Marriage is one of the world’s oldest and most universal institutions, traditionally intended to create a reproducing household of a man and woman. This certainly continues today, and some parts of the world have also recognized same-sex marriage as legal (same-sex households are often known for adopting children). Meanwhile, divorce, or the legal end of a marriage, is also fairly common today. A spouse may decide that their marriage must end, and they will turn to divorce attorneys or lawyers at a local divorce law firm for help when they file the divorce papers. There are multiple reasons why a person may seek a divorce, and they can rely on help such as lawyers. In other cases, having a divorce mediated is preferable, and having a divorce mediated may prove more cost effective and private than going through a court.
Why Divorce Happens
Divorce mediation or divorce lawyers may be called upon when a divorce is starting, but why might this be? Marriage and divorce in the United States are widely studied and tracked, and the numbers show a whole list of typical reasons. The top reason is infidelity, when one spouse is unfaithful to the other, and is caught somehow. The emotional trauma of finding out about an affair may often prompt a spouse to file for divorce, of marriage counseling does not work out. Many spouses attempt to fix their marriage with counseling, which often produces good results. But if that does not work, divorce may come next.
Divorce may also happen due to abuse or substance use in the household. A spouse may be likely to file for divorce if their other spouse is violent, verbally abusive, or sexually abusive toward other members of the household, and that other partner’s behavior may be spurred by drugs or alcohol. Substance abuse often changes the user’s personality and behavior, and may fuel anger, violence, or more. And in any case, drug or alcohol abuse puts a huge financial strain on the household, which may necessitate a divorce.
Not all divorces are so dramatic, though. Some are more quiet and straightforward affairs, and having a divorce mediated may be done in this case. Some spouses realize that they simply have no compatibility, often due to different lifestyles or spending habits. Such divorces may or may not have a lot of assets or children involved, and having a divorce mediated is most often done when there are fewer assets to fight over. Bigger divorces usually call for divorce lawyers.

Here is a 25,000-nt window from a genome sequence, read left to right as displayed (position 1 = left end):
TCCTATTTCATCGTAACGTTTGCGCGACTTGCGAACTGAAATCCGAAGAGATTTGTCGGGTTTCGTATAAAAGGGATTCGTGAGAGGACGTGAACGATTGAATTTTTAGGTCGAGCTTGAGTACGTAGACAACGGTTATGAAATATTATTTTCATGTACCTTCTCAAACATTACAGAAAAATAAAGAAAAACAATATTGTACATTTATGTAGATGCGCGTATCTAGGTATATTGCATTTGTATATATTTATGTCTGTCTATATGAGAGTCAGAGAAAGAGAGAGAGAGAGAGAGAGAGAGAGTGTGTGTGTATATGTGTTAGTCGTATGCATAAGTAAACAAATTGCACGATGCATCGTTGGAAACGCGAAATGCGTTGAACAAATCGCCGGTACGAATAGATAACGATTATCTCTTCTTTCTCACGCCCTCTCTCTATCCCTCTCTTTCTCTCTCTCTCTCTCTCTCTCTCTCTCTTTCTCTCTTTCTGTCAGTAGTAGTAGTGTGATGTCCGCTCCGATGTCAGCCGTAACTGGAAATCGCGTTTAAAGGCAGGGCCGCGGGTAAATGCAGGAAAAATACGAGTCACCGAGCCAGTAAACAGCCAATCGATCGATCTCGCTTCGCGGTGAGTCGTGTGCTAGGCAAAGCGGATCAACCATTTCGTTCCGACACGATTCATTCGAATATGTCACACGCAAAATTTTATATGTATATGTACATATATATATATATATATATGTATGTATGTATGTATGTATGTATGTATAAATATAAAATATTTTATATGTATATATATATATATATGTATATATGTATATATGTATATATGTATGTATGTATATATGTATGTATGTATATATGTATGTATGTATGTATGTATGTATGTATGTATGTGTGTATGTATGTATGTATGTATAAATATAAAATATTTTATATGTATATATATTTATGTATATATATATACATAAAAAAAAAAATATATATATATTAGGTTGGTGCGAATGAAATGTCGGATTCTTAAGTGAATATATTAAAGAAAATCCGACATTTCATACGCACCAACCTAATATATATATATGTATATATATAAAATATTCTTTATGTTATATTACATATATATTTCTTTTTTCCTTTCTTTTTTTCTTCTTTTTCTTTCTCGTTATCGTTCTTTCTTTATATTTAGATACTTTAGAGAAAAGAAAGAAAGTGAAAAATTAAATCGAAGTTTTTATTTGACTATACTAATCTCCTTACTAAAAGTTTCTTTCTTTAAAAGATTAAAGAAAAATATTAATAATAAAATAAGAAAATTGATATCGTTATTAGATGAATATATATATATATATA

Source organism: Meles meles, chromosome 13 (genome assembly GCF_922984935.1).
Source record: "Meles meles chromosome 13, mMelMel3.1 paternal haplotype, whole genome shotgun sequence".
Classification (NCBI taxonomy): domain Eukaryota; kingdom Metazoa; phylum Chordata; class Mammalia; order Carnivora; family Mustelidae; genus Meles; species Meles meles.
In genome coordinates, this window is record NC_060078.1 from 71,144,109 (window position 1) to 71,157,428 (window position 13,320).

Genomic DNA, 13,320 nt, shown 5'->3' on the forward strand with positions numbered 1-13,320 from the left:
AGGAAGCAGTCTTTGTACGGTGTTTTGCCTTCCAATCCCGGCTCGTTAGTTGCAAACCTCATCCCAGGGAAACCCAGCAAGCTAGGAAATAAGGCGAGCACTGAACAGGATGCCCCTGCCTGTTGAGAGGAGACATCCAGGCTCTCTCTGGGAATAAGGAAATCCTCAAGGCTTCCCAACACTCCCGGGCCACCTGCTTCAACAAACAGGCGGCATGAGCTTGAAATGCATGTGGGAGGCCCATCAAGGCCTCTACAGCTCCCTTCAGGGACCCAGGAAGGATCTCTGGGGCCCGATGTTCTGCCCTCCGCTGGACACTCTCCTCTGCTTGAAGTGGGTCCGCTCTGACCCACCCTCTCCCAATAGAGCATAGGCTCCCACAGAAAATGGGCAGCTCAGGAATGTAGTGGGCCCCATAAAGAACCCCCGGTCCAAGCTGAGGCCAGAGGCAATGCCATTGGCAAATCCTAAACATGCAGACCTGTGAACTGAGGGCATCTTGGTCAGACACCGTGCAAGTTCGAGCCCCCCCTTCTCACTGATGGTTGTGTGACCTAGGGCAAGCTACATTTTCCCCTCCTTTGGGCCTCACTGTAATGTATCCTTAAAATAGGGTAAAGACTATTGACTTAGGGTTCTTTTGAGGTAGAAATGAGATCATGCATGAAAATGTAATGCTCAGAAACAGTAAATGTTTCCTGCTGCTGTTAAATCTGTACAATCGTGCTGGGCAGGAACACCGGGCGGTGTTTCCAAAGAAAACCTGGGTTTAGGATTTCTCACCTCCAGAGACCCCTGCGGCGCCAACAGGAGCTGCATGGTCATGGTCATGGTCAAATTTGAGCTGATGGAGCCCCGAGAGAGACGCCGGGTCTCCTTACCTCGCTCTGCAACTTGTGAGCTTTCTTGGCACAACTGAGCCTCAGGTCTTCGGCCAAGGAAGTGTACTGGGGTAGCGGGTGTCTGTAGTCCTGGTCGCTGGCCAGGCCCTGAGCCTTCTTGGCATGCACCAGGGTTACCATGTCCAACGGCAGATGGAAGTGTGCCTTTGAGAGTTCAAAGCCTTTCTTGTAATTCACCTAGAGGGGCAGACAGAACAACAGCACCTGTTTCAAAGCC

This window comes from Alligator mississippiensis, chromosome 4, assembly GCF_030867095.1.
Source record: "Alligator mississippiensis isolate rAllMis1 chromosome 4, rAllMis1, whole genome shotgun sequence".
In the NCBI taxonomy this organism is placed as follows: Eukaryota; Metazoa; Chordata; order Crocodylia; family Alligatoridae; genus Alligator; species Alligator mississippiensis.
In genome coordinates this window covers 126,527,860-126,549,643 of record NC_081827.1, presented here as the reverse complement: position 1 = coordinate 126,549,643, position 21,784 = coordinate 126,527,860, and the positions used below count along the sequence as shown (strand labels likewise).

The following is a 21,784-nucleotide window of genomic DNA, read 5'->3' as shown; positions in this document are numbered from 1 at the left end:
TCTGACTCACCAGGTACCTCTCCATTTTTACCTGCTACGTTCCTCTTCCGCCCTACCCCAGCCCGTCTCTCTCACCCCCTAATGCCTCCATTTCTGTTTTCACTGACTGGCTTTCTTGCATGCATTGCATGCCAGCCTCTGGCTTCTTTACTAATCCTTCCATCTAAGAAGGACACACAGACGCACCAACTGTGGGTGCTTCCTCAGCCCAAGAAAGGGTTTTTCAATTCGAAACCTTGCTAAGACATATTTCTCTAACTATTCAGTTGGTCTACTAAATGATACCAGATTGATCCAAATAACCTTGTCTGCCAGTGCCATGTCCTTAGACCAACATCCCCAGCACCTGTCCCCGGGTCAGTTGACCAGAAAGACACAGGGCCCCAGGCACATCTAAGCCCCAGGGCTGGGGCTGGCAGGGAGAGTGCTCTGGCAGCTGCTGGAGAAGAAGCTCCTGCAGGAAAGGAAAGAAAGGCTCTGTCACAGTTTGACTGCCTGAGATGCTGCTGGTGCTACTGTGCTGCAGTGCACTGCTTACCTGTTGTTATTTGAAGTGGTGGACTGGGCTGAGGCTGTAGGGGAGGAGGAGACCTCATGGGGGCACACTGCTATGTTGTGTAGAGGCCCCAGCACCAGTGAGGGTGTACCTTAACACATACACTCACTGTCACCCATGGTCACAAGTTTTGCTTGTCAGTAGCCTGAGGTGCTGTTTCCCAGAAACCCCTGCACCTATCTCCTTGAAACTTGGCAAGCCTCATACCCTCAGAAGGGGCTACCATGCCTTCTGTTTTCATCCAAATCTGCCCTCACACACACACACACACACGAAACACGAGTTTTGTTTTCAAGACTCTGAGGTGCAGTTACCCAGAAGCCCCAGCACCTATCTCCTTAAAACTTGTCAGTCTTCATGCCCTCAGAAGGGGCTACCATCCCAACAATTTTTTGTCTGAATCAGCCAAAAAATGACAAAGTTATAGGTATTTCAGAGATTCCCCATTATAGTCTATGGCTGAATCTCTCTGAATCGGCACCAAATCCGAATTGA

Handling the Divorce
When a spouse files for divorce, they may either choose having a divorce mediated, or turning to law firms for an attorney’s help. If the household has a lot of assets to negotiate for, or under-18 children, it is likely that lawyers and child custody lawyers will get involved, and negotiate on behalf of their respective clients. If abuse is taking place in the household, the divorcing spouse may relocate somewhere private and take their children with them, interacting with their spouse only through their lawyer. These lawyers may debate over ownership and division of bank accounts and money, cars and recreational vehicles, houses or vacation homes, a privately owned business, and of course, custody of children. Child custody is often hotly contested and may involve child custody lawyers, and while nothing can be guaranteed here, a divorcing parent who has a stable income and no drug or alcohol abuse problems may be more likely to win custody. Children aged 12 and up may consult the judge privately about their living situation preferences.
Having a Divorce Mediated
If a divorce has fewer assets to fight over, the two spouses may handle most of the negotiation themselves. In this case, having a divorce mediated can be helpful, and mediator services tend to be much more private than a divorce court and often cost less, too. These mediators act as neutral third parties, and their role is to draw out productive and fair ideas from each spouse during negotiations. That, and ensure that both spouses maintain clear and effective communication during the divorce to keep the process moving smoothly and fairly. These mediators will not actually offer their own advice or opinions unless they are asked, however.